Interagency biologists working on northern pike control last week in Captain Cook State Recreation Area noticed fragments of a bright green, whorled-leaf aquatic plant washed up on the shore near a boat launch. This unusual plant was identified as a species of Elodea, likely Elodea canadensis, the Canadian waterweed. Elodea is known from several locations in Alaska including Fairbanks, Anchorage, and Cordova…and now Stormy Lake on the Kenai Peninsula. This is the first aquatic freshwater invasive plant species that has been confirmed in Alaska.
This perennial plant is native to much of North America south of mid-BC, Canada, and has naturalized in many places in the British Isles, where it is a problem. Canadian waterweed is closely related to western waterweed (Elodea nuttallii), a native of both North America and Eurasia. In Europe, western waterweed is more common, as it is thought to compete better through faster nutrient uptake. The two hybridize and are virtually impossible to tell apart unless you can find a rare flowering stalk.
So what’s the big deal? Effects of Elodea infestations are severe. Its growth can be thick enough to choke and damage boat motors and prevent any kind of recreational use. Forget swimming or paddling around an Elodea-clogged lake – unless you like the feel of the Creature from the Black Lagoon grabbing your legs. Ecological effects include lower water quality, increased sedimentation, native vegetation displacement, and most seriously – which gets the attention of many residents – degraded salmon spawning habitat.
How did Elodea get here? There are several theories, but the prevailing one is that because it’s a common aquarium plant, all the Alaska populations are the result of single or multiple aquarium dumps into our water systems. Elodea is sold in most pet stores and aquarium supply shops in Alaska and across North America. It has also been used in science kits for high school science labs to study plant carbon dioxide use. The plant may be spread by migrating waterfowl, but this is mostly speculative.
Alaska and the Kenai Peninsula already have a number of non-native plant species found across the landscape – so why worry about yet another invasive plant? Elodea may be especially difficult to control and particularly damaging because of three factors: the way the plant reproduces, the way it can be spread around Alaska, and the plant’s habitat preference.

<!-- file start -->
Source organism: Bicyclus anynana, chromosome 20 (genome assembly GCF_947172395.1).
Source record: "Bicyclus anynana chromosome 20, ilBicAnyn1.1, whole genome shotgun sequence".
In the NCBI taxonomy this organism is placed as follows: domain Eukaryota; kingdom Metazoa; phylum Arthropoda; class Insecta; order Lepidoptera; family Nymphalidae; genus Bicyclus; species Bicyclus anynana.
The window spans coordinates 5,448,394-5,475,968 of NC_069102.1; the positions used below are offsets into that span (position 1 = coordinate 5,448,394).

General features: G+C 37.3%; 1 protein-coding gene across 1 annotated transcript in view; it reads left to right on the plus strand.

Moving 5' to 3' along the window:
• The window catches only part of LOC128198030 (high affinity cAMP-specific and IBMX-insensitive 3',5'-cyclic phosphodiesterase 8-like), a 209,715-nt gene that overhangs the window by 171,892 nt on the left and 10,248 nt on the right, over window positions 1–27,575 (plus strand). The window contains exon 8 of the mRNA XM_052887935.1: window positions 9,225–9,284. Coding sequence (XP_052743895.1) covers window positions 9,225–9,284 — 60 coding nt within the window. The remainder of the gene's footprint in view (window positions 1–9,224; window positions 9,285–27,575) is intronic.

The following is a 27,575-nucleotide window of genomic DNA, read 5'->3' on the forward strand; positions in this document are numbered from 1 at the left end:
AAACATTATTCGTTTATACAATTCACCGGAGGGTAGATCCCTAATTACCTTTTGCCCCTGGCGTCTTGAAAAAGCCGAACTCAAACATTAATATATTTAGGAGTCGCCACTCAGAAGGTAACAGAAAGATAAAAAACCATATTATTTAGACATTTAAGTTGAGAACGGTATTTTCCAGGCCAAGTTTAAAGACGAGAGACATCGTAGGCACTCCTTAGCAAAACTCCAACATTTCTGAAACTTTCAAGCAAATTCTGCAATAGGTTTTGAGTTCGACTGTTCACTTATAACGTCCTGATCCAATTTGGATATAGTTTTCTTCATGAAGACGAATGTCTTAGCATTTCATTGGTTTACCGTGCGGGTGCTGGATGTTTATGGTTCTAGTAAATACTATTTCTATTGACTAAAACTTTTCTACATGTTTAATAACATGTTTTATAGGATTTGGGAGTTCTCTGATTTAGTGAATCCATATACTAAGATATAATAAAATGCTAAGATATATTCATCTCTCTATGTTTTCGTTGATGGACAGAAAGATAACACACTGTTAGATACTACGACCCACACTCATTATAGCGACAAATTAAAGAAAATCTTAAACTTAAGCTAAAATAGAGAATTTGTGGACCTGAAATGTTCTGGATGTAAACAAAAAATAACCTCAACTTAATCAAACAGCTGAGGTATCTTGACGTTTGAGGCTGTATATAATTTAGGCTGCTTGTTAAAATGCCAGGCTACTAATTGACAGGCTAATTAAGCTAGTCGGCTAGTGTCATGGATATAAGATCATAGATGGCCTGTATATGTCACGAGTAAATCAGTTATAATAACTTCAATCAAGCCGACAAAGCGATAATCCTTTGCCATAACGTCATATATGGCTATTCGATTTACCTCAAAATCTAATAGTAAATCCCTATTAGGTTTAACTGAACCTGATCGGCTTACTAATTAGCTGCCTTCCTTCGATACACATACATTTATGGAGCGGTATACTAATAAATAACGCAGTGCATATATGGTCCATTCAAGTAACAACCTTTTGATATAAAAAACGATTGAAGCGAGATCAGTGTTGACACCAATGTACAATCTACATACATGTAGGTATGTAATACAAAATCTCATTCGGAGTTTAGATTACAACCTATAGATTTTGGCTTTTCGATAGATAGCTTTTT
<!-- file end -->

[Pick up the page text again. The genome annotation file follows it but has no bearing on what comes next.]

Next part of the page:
Elodea reproduces asexually from plant parts. In the fall, leafy stalks detach from a parent plant, float away, root, and start new plants. Winter buds grow from stem tips that overwinter in the water body’s bottom. The plant is brittle and breaks apart when agitated, making it very difficult to chop up and remove without causing a major influx of reproductive-ready vegetative parts into the already-infected system. Flowering is rare in all Elodea species, with reproduction by seed virtually nonexistent.
A huge concern is how easily fragments of Elodea can be picked up by float planes and boats. Boat motors can fragment and chop the plant into smaller pieces, making it spread and reproduce faster. Sand Lake is very close to Lake Hood, the major float plane base in Anchorage – close enough to visualize how fast plant parts could be spread all over the state from this single source. Boat motors and other gear also readily pick up fragments of the plant and can spread it to nearby rivers and lakes where the reproduction pattern starts all over again.
Elodea prefers a cold, slowly-flowing (less than one meter per second) water system, with clear water and silty or organic substrate to root in. It can stand freezing and temperatures up to around 80F. In other words, Elodea is ideally suited to thrive in most of the wetland, pond, and slow-moving rivers systems of the western Kenai Peninsula and other big chunks of the state.
While we don’t know all the potential spread avenues, we do know that most Alaskan water systems will be losers in an Elodea invasion. Biologists around the state are alarmed enough that a subgroup of our statewide invasion group (CNIPM) teleconferences regularly to discuss updates and options concerning the Elodea invasions.
What can we do to stop the spread of Elodea and other aquatic invaders? There are a number of ways to sanitize gear between trips or between waterways to prevent introduction into uninfected waterways. Wash all gear carefully to remove any mud, plant parts, and debris before leaving the boat launch or fishing spot. Later, you can dry the gear, freeze gear solid, or wash in water over 130F. If these steps aren’t possible, blast gear using a 2 percent bleach solution to kill anything living on it. The strongest tool in our invasion toolbox for aquatic invaders, however, is prevention – keeping Elodea out of our ponds and waterways before it becomes a problem.
Dr. Elizabeth (“Libby”) Bella is an ecologist at Kenai National Wildlife Refuge. You can find more information about the Refuge at http://kenai.fws.gov or http://www.facebook.com/kenainationalwildliferefuge.